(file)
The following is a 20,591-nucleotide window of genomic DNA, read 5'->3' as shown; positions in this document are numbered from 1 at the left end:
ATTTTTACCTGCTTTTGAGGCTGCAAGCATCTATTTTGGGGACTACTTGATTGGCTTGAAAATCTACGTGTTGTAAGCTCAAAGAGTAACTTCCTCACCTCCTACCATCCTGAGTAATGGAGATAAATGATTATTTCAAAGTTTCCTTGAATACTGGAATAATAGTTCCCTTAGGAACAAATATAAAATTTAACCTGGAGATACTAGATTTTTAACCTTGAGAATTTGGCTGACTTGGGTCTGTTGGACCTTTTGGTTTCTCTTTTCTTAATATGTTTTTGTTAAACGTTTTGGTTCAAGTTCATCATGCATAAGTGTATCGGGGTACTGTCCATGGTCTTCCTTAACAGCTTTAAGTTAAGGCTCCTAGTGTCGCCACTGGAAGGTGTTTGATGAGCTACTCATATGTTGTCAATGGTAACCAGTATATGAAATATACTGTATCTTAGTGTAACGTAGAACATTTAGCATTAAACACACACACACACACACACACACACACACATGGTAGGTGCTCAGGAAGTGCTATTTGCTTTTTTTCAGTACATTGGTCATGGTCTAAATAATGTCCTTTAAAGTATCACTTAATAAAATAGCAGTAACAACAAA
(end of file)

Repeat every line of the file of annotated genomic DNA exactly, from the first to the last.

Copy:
The following is a 20,591-nucleotide window of genomic DNA, read 5'->3' as shown; positions in this document are numbered from 1 at the left end:
ATTTTTACCTGCTTTTGAGGCTGCAAGCATCTATTTTGGGGACTACTTGATTGGCTTGAAAATCTACGTGTTGTAAGCTCAAAGAGTAACTTCCTCACCTCCTACCATCCTGAGTAATGGAGATAAATGATTATTTCAAAGTTTCCTTGAATACTGGAATAATAGTTCCCTTAGGAACAAATATAAAATTTAACCTGGAGATACTAGATTTTTAACCTTGAGAATTTGGCTGACTTGGGTCTGTTGGACCTTTTGGTTTCTCTTTTCTTAATATGTTTTTGTTAAACGTTTTGGTTCAAGTTCATCATGCATAAGTGTATCGGGGTACTGTCCATGGTCTTCCTTAACAGCTTTAAGTTAAGGCTCCTAGTGTCGCCACTGGAAGGTGTTTGATGAGCTACTCATATGTTGTCAATGGTAACCAGTATATGAAATATACTGTATCTTAGTGTAACGTAGAACATTTAGCATTAAACACACACACACACACACACACACACACACATGGTAGGTGCTCAGGAAGTGCTATTTGCTTTTTTTCAGTACATTGGTCATGGTCTAAATAATGTCCTTTAAAGTATCACTTAATAAAATAGCAGTAACAACAAA